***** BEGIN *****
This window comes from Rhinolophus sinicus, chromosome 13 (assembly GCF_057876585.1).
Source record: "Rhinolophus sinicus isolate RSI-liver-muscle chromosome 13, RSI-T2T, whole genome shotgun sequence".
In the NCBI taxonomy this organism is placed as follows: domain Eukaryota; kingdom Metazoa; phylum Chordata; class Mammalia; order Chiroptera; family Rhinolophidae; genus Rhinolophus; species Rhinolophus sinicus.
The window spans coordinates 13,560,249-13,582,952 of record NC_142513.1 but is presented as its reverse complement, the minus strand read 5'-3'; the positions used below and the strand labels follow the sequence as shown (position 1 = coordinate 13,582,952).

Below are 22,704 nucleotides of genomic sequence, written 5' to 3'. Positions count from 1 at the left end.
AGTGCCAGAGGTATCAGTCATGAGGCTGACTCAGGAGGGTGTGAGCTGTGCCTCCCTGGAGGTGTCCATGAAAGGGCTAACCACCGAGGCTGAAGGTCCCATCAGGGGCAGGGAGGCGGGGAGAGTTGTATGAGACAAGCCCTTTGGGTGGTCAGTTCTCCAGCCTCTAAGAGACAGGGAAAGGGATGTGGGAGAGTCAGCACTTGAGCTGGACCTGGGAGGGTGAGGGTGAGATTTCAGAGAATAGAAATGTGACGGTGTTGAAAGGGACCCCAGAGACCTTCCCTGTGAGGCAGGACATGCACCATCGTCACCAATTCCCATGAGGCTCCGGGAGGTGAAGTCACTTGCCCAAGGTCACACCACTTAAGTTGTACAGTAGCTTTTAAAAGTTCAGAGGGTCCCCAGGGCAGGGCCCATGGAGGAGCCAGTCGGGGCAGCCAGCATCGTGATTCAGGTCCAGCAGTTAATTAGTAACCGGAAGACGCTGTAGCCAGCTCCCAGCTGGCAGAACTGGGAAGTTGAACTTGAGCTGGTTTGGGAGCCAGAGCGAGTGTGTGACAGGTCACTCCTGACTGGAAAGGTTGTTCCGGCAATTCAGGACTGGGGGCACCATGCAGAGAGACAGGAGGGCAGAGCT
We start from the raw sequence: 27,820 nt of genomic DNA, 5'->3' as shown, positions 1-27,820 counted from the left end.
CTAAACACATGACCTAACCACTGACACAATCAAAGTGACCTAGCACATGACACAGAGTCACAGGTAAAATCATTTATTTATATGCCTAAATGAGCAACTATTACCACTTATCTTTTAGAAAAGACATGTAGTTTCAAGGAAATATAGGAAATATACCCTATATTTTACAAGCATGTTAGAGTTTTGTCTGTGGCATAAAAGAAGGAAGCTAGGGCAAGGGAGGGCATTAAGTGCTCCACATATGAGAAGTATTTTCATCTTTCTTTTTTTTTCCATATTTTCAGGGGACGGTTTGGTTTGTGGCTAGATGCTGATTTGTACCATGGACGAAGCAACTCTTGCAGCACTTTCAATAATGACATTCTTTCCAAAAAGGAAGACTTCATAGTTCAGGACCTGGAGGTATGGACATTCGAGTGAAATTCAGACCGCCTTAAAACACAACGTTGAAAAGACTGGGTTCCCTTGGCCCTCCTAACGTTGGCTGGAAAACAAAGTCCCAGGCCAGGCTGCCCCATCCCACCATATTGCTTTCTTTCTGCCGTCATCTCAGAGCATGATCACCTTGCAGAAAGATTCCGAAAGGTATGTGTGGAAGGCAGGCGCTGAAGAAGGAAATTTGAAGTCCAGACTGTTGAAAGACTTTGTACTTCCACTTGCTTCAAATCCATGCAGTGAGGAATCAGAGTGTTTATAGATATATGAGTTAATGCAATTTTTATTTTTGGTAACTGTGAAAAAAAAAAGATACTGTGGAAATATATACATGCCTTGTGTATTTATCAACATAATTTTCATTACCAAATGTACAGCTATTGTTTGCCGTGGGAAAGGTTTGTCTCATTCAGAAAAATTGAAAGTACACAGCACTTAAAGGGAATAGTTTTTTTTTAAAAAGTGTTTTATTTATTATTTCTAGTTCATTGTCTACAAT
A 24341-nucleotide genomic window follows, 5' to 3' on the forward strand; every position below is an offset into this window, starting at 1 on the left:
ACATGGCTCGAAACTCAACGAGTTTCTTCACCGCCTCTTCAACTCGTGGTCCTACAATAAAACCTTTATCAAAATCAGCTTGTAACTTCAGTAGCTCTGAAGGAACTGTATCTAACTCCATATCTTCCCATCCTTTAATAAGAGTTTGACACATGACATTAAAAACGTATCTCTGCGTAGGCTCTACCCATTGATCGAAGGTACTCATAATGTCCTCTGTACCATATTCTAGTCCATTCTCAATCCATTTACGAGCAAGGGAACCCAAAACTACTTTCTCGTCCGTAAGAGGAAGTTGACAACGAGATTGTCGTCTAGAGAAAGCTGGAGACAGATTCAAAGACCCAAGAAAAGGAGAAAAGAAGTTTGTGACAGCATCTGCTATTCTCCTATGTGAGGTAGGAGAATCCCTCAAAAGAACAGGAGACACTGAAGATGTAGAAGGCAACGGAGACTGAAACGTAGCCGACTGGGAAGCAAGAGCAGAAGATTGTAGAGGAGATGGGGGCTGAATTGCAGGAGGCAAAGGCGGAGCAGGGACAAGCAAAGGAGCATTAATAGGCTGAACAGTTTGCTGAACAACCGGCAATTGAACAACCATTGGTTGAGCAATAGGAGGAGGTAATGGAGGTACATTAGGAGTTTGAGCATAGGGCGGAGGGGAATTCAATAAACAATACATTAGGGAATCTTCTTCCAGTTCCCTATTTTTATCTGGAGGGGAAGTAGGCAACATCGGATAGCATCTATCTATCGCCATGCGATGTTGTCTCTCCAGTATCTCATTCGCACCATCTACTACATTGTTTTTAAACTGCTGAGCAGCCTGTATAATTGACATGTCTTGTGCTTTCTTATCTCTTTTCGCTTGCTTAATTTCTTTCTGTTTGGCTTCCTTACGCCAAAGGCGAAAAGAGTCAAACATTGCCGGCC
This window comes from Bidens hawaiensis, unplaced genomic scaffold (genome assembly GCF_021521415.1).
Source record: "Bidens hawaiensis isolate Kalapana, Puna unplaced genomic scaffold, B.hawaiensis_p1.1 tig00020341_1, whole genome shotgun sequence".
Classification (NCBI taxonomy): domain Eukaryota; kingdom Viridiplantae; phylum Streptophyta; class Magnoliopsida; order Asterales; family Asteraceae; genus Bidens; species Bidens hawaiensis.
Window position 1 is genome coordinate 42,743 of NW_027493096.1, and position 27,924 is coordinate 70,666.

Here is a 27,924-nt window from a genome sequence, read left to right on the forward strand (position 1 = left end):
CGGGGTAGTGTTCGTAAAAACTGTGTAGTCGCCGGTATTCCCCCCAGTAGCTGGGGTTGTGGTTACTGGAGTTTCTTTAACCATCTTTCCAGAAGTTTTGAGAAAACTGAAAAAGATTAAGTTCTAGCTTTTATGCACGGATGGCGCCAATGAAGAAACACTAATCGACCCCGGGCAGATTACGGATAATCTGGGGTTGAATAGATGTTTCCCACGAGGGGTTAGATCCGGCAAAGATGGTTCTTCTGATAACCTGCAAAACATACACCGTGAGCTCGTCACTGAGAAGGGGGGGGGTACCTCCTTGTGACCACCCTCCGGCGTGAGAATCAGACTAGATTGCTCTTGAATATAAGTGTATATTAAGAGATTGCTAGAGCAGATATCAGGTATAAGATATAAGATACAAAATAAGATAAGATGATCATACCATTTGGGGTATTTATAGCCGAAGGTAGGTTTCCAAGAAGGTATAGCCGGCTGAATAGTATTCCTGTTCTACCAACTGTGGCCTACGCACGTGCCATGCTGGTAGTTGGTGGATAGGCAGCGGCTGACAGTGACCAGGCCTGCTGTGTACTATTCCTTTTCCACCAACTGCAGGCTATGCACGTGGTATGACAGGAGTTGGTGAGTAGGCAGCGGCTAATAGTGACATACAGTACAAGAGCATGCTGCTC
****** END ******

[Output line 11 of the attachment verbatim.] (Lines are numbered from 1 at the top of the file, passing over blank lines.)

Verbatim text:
This window comes from Bidens hawaiensis, unplaced genomic scaffold (genome assembly GCF_021521415.1).